100% All-Natural Composition
No Artificial Intelligence!

Friday, May 22, 2009

FCC can enter your home without warrant if you have a wireless router

If your home network uses a wireless router, or if you have a cordless phone or baby monitor or cellphone or anything that emits radio waves, the Federal Communications Commission has asserted it has the power to enter your property WITHOUT a warrant in order to "inspect" said equipment.
That’s the upshot of the rules the agency has followed for years to monitor licensed television and radio stations, and to crack down on pirate radio broadcasters. And the commission maintains the same policy applies to any licensed or unlicensed radio-frequency device.

“Anything using RF energy — we have the right to inspect it to make sure it is not causing interference,” says FCC spokesman David Fiske. That includes devices like Wi-Fi routers that use unlicensed spectrum, Fiske says.

The FCC claims it derives its warrantless search power from the Communications Act of 1934, though the constitutionality of the claim has gone untested in the courts. That’s largely because the FCC had little to do with average citizens for most of the last 75 years, when home transmitters were largely reserved to ham-radio operators and CB-radio aficionados. But in 2009, nearly every household in the United States has multiple devices that use radio waves and fall under the FCC’s purview, making the commission’s claimed authority ripe for a court challenge.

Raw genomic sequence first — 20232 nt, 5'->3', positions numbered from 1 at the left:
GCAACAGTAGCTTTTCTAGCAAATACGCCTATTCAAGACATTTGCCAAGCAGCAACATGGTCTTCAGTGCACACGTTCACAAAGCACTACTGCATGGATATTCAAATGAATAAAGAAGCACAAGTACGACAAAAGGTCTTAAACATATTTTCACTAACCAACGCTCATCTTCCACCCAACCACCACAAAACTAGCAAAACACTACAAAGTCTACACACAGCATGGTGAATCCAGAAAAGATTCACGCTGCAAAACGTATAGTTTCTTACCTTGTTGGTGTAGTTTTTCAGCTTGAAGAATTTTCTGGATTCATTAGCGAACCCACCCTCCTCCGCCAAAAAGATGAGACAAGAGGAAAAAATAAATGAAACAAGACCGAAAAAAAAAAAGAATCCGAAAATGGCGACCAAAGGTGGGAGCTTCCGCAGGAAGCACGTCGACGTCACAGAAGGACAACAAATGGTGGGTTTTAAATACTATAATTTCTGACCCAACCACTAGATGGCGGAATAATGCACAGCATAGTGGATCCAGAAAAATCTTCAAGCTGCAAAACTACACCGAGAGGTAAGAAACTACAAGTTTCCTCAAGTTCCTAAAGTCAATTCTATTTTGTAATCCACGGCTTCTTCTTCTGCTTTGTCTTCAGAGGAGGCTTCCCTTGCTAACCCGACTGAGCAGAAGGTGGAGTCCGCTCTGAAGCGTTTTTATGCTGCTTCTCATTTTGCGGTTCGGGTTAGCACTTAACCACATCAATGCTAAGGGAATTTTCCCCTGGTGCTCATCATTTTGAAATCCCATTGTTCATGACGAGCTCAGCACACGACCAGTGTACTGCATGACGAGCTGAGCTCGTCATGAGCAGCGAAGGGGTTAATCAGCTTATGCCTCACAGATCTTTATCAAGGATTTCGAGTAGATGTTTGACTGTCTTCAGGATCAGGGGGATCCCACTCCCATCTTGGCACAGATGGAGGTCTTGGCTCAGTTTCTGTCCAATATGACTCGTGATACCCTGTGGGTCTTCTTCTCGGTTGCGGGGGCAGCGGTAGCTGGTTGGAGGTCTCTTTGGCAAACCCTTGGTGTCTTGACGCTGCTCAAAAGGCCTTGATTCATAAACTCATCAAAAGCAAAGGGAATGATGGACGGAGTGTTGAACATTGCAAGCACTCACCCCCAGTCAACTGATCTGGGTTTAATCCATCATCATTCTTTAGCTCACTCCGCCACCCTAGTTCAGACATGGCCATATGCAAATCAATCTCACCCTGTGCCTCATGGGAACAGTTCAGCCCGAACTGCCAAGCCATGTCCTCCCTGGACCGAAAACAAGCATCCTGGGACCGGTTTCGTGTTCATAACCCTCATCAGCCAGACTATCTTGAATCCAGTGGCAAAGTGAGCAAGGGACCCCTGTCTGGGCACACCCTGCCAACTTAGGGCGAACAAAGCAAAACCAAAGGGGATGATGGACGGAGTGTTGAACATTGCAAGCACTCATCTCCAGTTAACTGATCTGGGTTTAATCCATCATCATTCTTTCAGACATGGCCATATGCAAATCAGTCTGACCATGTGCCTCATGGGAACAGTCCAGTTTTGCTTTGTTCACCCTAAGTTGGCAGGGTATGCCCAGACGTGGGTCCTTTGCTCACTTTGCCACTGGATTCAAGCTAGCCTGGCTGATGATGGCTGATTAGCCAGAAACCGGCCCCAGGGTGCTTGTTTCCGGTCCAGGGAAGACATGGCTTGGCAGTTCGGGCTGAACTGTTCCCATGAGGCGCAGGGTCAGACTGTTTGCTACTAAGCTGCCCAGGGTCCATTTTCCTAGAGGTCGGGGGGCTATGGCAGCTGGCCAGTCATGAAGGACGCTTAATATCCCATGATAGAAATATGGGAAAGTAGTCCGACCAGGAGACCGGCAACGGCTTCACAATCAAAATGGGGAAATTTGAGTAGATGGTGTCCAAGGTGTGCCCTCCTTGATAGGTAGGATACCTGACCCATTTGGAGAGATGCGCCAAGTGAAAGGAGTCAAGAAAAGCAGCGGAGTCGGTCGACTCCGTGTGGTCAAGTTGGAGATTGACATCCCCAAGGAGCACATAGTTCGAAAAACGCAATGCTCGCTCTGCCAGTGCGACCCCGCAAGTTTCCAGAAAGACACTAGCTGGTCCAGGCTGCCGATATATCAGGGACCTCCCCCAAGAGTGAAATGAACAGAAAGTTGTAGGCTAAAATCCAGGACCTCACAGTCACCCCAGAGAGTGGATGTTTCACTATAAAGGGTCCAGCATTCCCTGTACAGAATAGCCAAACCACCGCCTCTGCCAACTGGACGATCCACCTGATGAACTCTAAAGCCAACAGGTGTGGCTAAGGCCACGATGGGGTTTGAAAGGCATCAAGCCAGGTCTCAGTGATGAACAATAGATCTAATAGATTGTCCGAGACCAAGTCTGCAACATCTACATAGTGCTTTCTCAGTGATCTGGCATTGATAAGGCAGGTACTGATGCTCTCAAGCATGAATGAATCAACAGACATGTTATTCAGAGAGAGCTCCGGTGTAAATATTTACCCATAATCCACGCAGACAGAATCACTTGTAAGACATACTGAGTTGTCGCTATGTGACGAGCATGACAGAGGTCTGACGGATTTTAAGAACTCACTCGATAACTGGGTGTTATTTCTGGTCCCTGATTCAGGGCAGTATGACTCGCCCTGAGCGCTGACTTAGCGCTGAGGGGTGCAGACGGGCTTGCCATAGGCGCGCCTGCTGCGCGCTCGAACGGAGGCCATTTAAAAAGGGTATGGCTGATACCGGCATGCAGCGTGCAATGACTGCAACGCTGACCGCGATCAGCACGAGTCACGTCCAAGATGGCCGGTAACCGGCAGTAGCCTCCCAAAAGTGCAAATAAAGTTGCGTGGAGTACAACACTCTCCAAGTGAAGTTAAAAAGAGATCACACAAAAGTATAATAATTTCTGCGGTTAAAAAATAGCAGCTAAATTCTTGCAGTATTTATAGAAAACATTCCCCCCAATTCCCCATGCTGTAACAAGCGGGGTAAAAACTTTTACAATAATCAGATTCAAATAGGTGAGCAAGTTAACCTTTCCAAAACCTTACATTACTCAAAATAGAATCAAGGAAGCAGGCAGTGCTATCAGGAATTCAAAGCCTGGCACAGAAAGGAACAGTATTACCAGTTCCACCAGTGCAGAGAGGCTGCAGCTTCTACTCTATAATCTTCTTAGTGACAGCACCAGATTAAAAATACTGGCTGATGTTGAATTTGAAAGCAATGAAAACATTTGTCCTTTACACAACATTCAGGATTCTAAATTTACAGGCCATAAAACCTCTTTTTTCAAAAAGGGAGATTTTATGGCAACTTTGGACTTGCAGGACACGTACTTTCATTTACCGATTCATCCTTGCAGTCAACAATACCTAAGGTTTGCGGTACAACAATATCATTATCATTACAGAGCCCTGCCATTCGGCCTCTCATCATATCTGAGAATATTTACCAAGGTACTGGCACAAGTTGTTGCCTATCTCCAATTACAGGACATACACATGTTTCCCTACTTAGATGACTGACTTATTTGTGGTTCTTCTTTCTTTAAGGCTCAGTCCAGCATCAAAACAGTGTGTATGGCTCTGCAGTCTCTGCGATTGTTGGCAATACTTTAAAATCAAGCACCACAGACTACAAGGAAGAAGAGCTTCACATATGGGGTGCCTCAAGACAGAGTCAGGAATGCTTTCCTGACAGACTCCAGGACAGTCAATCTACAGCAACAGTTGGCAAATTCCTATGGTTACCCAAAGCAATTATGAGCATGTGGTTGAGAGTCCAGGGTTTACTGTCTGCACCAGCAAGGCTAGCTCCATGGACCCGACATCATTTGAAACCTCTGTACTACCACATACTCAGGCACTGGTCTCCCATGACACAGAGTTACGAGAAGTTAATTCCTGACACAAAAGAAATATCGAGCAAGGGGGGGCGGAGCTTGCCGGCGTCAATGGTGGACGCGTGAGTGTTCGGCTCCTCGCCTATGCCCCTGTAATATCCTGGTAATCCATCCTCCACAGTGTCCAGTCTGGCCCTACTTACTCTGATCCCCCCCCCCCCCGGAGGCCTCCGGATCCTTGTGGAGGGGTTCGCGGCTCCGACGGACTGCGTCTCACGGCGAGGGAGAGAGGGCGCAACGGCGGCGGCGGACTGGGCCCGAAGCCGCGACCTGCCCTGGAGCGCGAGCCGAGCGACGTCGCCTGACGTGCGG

“It is a major stretch beyond case law to assert that authority with respect to a private home, which is at the heart of the Fourth Amendment’s protection against unreasonable search and seizure,” says Electronic Frontier Foundation lawyer Lee Tien. “When it is a private home and when you are talking about an over-powered Wi-Fi antenna — the idea they could just go in is honestly quite bizarre.”

George Washington University professor Orin Kerr, a constitutional law expert, also questions the legalilty of the policy.

“The Supreme Court has said that the government can’t make warrantless entries into homes for administrative inspections,” Kerr said via e-mail, refering to a 1967 Supreme Court ruling that housing inspectors needed warrants to force their way into private residences. The FCC’s online FAQ doesn’t explain how the agency gets around that ruling, Kerr adds.

There's more on the Wired.com story linked above, including how this crazy "right" first came to light.

And if any of our friends from the FCC are reading this, I can only say this:

You can have my Linksys router... when you pry it from my cold, dead fingers!


Matt said...

This is a conspiracy from AOL to make us go back to dial-up, isn't it?

Anonymous said...

They can't bust up in your house, Chris. As a student of pirate radio broadcasting, I can tell you that even in the case of pirate radio stations broadcasting on AM and FM, they still have to ask for permission to "inspect" first (you never, ever let them do this), and if that fails, then they have to seek a search warrant from a federal magistrate. Once they get the warrant, then they have to coordinate with federal law enforcement authorities like the FBI since your city cop or county fuzz can't help because they have no jurisdiction. Once the FBI serves the warrant, then they can search and seize your property. Oh, and the warrant has to say SPECIFICALLY what they are looking for too. FCC agents have no law enforcement authority, they can't arrest you, but they sure as hell will try to intimidate you if you let them. Maybe best of all, the FCC is working with a skeleton crew now, thanks to budget cuts, they have very few field inspectors/agents these days, and it is my understanding that unless a major broadcast violation is going on, it could take 6 months to a year before they look into complaints, even if they look at them then. So don't sweat it, I doubt they want to come seize your Linksys. But your CB Radio...could be another matter! :)

Captain Bly

flowers said...

Every household in the US has multiple devices that use radio waves and fall under the FCC’s perview.
send flowers